charging her with the manslaughter of her husband.
The defence was that the prisoner did not fling the knife
with the intention of killing her husband.  She threw
the knife in a moment of great mental irritation, and it
unfortunately struck the deceased.  The jury could not
agree to a verdict and were discharged.  The case was
put back until the following week for counsel in the
meantime to consider if it were necessary to proceed
further with the case.  Mr. Justice Wright, in allowing
the prisoner out on a recognizance, told her that she
need not attend unless she received notice to do so.  The                             32

judge, it should be added, who throughout the trial
appeared favourable to the prisoner, disallowed various
questions of the prosecution as to the previous relations
with the husband, and cut short the medical evidence,
saying that he did not like to see the time of the Court
wasted with cases such as these, or words to that effect.
Of course not!  Mere husband killing, alter all--what
is that?  In the opposite case, that of killing a wife by
the husband, how often have judges been careful to
point out to the jury that any unlawful assault, if death
happened to result from it, was, in the eyes of the law,
wilful murder!


    As already been stated, the division of our subject
into the Matrimonial, Civil, and Criminal and Non-
Matrimonial Privileges of Women, although obviously
convenient, necessitates some over-lapping.  This, how-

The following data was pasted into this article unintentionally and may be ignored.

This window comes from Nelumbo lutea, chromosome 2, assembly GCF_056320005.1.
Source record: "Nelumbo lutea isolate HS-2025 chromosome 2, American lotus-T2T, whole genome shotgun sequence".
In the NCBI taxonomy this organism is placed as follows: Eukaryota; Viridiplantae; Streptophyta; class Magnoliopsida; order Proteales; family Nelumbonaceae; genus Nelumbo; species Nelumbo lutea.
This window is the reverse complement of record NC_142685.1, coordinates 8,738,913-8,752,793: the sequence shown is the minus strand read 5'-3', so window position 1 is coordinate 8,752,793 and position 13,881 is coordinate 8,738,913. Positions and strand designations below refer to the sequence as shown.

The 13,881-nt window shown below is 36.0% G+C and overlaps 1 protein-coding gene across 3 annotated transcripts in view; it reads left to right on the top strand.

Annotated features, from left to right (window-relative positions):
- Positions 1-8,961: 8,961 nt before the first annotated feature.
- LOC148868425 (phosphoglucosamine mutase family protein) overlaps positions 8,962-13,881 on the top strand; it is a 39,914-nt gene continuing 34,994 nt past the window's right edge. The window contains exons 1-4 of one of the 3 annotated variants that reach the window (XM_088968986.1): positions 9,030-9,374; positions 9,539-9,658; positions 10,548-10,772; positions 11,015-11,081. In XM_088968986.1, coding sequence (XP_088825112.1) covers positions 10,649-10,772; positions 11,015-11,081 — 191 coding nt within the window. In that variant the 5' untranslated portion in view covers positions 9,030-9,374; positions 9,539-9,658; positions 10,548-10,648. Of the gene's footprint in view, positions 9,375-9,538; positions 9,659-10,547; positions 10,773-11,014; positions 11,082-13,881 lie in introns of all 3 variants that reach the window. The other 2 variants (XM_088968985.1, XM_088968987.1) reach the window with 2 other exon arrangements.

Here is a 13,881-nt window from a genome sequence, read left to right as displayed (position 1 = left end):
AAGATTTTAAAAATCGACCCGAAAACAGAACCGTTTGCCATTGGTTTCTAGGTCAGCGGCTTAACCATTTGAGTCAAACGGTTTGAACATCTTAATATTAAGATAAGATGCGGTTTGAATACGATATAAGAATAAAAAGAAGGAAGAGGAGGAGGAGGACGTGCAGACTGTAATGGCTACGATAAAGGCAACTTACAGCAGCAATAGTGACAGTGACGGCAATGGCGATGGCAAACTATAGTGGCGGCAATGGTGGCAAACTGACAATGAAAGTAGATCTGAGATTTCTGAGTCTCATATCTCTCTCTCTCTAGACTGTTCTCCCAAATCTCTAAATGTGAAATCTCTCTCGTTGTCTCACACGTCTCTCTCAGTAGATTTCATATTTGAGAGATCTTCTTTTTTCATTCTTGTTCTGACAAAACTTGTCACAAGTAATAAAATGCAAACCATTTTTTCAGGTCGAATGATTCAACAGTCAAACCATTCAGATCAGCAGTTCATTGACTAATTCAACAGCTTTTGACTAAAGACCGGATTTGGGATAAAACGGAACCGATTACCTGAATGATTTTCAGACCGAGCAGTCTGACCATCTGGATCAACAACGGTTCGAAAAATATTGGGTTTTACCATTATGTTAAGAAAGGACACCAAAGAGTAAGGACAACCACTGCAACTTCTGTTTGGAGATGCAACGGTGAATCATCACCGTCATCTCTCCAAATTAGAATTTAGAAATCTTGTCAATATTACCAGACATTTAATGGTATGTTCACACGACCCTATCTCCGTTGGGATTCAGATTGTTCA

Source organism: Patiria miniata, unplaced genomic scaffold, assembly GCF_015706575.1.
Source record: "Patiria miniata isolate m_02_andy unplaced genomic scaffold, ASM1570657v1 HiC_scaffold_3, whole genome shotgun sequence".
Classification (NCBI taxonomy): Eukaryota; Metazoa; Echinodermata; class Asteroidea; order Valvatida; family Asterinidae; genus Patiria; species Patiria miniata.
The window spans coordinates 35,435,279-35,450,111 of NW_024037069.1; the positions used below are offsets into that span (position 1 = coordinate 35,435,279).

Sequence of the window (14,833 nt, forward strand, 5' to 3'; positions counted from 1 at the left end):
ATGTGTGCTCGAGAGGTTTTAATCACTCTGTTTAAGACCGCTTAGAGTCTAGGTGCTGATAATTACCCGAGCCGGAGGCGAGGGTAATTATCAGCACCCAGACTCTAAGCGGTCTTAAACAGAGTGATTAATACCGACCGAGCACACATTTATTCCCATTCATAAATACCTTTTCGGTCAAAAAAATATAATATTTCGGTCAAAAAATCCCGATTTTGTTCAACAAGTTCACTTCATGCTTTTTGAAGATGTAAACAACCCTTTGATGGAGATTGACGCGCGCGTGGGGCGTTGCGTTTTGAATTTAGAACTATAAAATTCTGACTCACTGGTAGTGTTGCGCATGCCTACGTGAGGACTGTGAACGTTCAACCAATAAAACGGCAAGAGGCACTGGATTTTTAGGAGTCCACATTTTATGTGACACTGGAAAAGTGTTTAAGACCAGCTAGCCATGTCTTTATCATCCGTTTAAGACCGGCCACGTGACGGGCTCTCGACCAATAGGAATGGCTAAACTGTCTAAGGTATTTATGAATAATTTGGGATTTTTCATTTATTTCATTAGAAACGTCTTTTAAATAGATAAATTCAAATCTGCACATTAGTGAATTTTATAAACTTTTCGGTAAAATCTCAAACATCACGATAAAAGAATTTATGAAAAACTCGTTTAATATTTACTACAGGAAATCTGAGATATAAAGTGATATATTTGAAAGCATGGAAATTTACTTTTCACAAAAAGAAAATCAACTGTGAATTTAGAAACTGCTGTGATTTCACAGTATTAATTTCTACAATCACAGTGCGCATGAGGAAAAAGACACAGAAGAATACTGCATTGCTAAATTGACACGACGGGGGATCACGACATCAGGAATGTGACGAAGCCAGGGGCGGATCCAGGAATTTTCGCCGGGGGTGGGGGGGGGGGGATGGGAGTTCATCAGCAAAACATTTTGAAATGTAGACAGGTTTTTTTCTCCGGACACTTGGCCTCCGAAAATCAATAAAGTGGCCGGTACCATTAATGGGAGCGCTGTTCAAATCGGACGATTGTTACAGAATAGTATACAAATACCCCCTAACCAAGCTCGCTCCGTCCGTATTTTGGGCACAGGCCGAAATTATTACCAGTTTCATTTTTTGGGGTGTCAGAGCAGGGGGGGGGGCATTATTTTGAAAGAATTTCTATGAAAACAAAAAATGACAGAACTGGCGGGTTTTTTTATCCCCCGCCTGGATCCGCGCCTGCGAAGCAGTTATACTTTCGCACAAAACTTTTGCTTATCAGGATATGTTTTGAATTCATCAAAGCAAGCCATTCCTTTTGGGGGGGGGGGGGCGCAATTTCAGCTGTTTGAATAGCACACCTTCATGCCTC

ever, is unavoidable, as, for many reasons, it is well to
keep the promised or actual wife's privileges against her
husband and others clear from those of other women.
    But women in general have many and serious privi-
leges besides those affecting the matrimonial or quasi-
matrimonial relations.

                     THE CRIMINAL LAW.

    The express wording of the law--and, much more,
the tacit warping of the Criminal Law in favour of
women by the bias of judge, jury, and the press--has
created a regular system of conferring privileges on
women as against men, or against the community in
general :--
    1.  As regards Trial.
    2.  As regards Sentence.
    3.  As regards Prison Treatment.
    4.  As regards Pardon.                                                                           33

    The only exceptions to these privileges are:--
        (a) If the offence has been committed by one
     woman against another.
       (b)   If the offence is by a baby farmer [caretaker], committed
     against other women's babies.
    The reasons for these exceptions are, of course,
obvious, and need not be dwelt upon here.

                1. TRIAL AND SENTENCE.

    The rules are substantially the same as those affecting
wives in particular, already enumerated.
          (a) The least excuse is sufficient to exonerate any
      woman from penal consequences.
          (b) All the women's statements against a man are
      assumed to be true until they are proved to be false.
          (c) The proof of the actual deed of crime must be
      much more conclusive than in the case of a man.
          (d) The jury almost invariably recommends to
      mercy on the rare occasions when they convict.
          (e) A shamefully inadequate or even a nominal
      sentence Is imposed.

                        2. LIST OF CRIMES.

    The list of the wife's exemptions from punishment for
crimes against her husband may nearly all be repeated
as enjoyed, though possibly in a somewhat less degree,
by all women (other men's wives or not) against a man,
or against the community at large.  (1) In cases of
drunkenness this offence against the safety of the com-
munity is visited on the woman with a trifling fine.  The
matter is looked on rather as a joke than an offence.
(2) In cases of libel and slander, a criminal prosecution
against a woman is practically unknown.  A nominal
penalty, such as a promise not to repeat the offence, is